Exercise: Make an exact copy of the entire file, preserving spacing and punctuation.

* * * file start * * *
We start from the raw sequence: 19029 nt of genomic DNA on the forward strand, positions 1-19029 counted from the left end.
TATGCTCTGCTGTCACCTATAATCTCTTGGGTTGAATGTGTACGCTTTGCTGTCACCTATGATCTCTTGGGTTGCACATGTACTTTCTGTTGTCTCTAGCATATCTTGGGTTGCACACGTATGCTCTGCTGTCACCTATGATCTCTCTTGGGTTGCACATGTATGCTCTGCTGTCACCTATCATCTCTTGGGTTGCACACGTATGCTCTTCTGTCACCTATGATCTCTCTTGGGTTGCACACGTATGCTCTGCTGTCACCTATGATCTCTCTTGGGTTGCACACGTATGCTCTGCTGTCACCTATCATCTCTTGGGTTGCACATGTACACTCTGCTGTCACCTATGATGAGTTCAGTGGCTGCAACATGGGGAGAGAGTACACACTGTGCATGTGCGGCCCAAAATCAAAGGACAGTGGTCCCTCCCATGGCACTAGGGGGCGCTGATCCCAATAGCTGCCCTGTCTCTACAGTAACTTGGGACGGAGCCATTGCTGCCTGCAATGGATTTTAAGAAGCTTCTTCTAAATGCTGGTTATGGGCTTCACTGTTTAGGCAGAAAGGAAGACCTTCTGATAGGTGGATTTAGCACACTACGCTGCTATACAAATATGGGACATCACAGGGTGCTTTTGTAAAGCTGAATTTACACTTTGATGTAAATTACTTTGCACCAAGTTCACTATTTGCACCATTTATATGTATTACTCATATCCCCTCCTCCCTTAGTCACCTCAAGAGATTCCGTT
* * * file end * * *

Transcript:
We start from the raw sequence: 19029 nt of genomic DNA on the forward strand, positions 1-19029 counted from the left end.
TATGCTCTGCTGTCACCTATAATCTCTTGGGTTGAATGTGTACGCTTTGCTGTCACCTATGATCTCTTGGGTTGCACATGTACTTTCTGTTGTCTCTAGCATATCTTGGGTTGCACACGTATGCTCTGCTGTCACCTATGATCTCTCTTGGGTTGCACATGTATGCTCTGCTGTCACCTATCATCTCTTGGGTTGCACACGTATGCTCTTCTGTCACCTATGATCTCTCTTGGGTTGCACACGTATGCTCTGCTGTCACCTATGATCTCTCTTGGGTTGCACACGTATGCTCTGCTGTCACCTATCATCTCTTGGGTTGCACATGTACACTCTGCTGTCACCTATGATGAGTTCAGTGGCTGCAACATGGGGAGAGAGTACACACTGTGCATGTGCGGCCCAAAATCAAAGGACAGTGGTCCCTCCCATGGCACTAGGGGGCGCTGATCCCAATAGCTGCCCTGTCTCTACAGTAACTTGGGACGGAGCCATTGCTGCCTGCAATGGATTTTAAGAAGCTTCTTCTAAATGCTGGTTATGGGCTTCACTGTTTAGGCAGAAAGGAAGACCTTCTGATAGGTGGATTTAGCACACTACGCTGCTATACAAATATGGGACATCACAGGGTGCTTTTGTAAAGCTGAATTTACACTTTGATGTAAATTACTTTGCACCAAGTTCACTATTTGCACCATTTATATGTATTACTCATATCCCCTCCTCCCTTAGTCACCTCAAGAGATTCCGTT